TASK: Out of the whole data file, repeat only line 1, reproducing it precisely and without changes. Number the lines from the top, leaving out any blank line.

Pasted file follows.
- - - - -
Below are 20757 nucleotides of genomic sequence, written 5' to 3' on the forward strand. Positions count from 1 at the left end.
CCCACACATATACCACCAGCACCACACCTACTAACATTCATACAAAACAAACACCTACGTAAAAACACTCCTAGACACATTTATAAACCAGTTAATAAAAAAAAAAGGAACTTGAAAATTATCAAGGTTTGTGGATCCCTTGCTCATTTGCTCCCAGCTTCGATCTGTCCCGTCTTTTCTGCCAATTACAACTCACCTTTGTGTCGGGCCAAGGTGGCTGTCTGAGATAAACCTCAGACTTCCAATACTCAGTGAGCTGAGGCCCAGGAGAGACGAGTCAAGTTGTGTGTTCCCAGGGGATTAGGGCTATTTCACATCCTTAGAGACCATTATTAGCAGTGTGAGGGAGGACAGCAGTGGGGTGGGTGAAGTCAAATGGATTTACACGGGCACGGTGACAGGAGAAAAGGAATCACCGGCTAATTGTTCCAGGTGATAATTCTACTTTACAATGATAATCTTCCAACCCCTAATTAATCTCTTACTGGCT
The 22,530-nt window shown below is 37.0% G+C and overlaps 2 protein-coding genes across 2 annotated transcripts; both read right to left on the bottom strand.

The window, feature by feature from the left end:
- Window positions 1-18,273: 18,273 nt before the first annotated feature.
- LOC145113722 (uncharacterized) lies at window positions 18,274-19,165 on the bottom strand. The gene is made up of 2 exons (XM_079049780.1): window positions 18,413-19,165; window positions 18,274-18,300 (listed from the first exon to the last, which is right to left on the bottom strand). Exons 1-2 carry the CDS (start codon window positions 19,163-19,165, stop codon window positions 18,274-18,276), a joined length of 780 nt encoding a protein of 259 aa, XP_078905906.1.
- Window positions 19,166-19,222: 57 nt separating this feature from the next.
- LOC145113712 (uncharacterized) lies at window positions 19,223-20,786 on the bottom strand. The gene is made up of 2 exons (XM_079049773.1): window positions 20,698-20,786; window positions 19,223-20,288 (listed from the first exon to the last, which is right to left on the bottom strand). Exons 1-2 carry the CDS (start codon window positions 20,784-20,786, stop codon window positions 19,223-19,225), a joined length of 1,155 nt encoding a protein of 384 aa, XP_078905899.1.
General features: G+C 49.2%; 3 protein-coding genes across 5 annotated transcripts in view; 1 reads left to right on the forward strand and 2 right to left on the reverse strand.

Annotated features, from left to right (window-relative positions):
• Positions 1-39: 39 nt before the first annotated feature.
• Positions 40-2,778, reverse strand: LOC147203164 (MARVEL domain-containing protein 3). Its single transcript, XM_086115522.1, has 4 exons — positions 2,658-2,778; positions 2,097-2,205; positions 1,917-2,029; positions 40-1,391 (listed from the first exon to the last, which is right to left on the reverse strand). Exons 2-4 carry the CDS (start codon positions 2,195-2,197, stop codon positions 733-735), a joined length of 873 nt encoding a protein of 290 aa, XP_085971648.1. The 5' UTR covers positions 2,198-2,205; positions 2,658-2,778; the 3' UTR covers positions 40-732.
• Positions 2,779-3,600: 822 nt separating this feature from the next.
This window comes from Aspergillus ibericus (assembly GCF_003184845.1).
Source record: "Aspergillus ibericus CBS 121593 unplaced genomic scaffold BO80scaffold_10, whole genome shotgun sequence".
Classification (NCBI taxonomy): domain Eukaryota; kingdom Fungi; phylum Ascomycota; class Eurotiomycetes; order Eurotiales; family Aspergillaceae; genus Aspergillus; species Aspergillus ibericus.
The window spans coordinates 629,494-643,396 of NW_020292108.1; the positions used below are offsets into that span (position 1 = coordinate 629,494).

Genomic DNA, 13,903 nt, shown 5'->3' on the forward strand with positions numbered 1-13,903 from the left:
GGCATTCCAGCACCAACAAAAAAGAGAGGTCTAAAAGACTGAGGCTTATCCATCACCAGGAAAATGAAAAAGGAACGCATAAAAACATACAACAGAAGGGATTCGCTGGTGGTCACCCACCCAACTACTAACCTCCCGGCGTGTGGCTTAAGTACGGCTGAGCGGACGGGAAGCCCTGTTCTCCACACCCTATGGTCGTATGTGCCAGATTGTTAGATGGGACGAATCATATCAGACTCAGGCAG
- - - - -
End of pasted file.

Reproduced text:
Below are 20757 nucleotides of genomic sequence, written 5' to 3' on the forward strand. Positions count from 1 at the left end.